PRAISE FOR SMART LEADERS, SMARTER TEAMS
"Roger Schwarz has hit the nail on the head. To bring positive long–term change and achieve the results you and your team are capable of, you can′t just change how you act; you need to fundamentally change how you think about your team. Practical. Insightful. Outstanding."
Marshall Goldsmith, million–selling author, MOJO and What Got You Here Won′t Get You There
"Roger Schwarz argues that leaders must first change themselves to change their teams and transform results. He clearly explains how a default approach used by many leaders leads them and their teams to get stuck. He also provides a winning alternative a set of values and beliefs that leaders can adopt to build commitment, make better decisions, and obtain better results."
Amy Edmondson, Novartis Professor of Leadership and Management, Harvard Business School; author, Teaming: How Organizations Learn, Innovate, and Compete in the Knowledge Economy
"A powerful compendium of practical wisdom that artfully gets at the ′what′ and the ′why′ of superior team leadership and performance. A very worthy read."
Douglas R. Conant, former president, CEO, and director, Campbell Soup Company; New York Times bestselling author, TouchPoints: Creating Powerful Leadership Connections in the Smallest of Moments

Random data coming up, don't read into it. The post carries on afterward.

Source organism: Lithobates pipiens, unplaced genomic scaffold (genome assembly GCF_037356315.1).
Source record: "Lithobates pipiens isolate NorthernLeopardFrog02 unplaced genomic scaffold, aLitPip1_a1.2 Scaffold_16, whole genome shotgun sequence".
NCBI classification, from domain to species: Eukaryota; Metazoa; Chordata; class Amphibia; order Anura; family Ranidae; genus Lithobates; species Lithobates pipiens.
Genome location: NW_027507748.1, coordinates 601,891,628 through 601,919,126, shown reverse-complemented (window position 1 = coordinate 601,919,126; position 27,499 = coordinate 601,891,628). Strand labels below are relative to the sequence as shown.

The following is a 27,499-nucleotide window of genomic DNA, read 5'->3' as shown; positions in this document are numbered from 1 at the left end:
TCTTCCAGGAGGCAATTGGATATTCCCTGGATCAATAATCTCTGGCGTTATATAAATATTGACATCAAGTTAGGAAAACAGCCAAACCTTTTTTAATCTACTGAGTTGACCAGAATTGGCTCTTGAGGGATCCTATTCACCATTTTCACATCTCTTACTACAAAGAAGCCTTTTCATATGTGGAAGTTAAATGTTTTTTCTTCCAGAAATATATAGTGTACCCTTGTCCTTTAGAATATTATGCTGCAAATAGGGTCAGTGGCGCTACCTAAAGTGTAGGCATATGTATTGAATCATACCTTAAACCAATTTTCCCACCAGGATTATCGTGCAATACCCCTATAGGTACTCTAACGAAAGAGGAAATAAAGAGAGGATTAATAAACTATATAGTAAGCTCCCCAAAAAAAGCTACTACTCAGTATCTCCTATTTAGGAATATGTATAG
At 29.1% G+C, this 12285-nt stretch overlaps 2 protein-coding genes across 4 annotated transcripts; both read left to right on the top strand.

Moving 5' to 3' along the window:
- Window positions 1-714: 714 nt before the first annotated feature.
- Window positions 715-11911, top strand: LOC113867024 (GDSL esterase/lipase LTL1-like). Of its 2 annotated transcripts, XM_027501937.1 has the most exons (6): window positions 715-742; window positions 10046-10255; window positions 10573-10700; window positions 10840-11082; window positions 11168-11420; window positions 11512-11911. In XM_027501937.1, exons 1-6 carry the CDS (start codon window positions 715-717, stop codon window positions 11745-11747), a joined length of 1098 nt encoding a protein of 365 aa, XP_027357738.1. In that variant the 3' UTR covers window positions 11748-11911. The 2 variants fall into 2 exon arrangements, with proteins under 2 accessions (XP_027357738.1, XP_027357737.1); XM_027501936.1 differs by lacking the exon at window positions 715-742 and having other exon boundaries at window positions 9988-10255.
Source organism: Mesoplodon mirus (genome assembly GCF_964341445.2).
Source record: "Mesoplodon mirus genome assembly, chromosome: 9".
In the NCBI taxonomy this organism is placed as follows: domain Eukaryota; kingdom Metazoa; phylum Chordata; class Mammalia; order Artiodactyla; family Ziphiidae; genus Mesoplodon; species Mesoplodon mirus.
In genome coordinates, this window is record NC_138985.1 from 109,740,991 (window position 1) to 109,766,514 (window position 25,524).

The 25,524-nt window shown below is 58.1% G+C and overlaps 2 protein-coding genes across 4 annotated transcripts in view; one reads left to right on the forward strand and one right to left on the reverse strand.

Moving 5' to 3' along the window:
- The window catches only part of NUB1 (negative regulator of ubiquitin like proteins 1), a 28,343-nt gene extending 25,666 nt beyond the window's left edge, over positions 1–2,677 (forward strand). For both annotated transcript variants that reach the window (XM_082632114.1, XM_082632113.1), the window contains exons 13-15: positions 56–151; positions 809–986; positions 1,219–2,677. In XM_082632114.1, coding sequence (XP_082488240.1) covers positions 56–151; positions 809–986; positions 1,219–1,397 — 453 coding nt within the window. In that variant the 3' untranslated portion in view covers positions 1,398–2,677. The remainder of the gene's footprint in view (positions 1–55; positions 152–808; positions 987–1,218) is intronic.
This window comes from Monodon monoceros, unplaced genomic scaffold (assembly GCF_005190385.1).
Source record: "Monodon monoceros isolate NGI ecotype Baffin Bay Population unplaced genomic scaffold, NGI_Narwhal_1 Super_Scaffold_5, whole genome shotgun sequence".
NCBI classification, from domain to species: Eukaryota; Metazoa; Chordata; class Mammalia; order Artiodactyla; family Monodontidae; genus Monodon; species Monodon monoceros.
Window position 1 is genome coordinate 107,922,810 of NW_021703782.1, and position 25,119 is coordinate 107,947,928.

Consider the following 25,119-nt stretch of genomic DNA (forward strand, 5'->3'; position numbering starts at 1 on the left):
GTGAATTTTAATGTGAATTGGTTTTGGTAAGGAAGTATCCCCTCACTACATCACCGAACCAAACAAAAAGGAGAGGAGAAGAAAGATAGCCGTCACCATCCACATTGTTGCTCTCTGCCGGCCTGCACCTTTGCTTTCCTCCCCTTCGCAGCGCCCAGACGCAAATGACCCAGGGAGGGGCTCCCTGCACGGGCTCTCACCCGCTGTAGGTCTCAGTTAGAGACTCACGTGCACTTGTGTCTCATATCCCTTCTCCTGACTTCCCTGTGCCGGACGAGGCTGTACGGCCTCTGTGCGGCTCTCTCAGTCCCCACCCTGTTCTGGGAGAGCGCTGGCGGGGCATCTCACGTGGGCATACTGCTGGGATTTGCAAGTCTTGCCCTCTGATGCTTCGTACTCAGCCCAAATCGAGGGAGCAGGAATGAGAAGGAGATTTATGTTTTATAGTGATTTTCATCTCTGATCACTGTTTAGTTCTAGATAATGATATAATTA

"In Smart Leaders, Smarter Teams, Roger has done for leadership teams what The Skilled Facilitator did for facilitators provides a practical and powerful framework for getting to the heart of tough challenges, getting unstuck, and getting the results they need. This book should become required reading for all leadership teams."
Thomas P. Zgambo, ombudsman, the World Bank Group; former president, the Ombudsman Association (now International Ombudsman Association)
Who this book is for, what it is about, and why I wrote it.
1 How Well Does Your Team Really Work? 1
Why does a group of smart leaders so often create a less–than–smart team? Th is chapter describes how the mindset leaders use can get them and their team stuck. It explains why adopting a mutual learning set of values and assumptions gets you and your team unstuck so that you get more done and achieve your goals.
2 How You and Your Team Get Stuck: The Unilateral Control Approach 25
When you and your team try to achieve your goals by unilaterally controlling the situation, you get the very results you ve been trying to avoid. This chapter enables you to compare your own mindset and behaviors to those of a unilaterally controlling leader, so you can understand the mindset from which you are operating.
3 Getting Unstuck to Get Results: The Mutual Learning Approach 49
When you shift to a mutual learning mindset, you and your team operate from a more productive set of values and assumptions. These include being transparent, curious, accountable, and compassionate, and creating informed choice. This chapter demonstrates how that mindset generates common understanding that transforms decision making to produce better team performance, stronger team working relationships, and work that is satisfying and motivating.
4 Getting the Puzzle Pieces on the Table: Mutual Learning Behaviors 1 4 87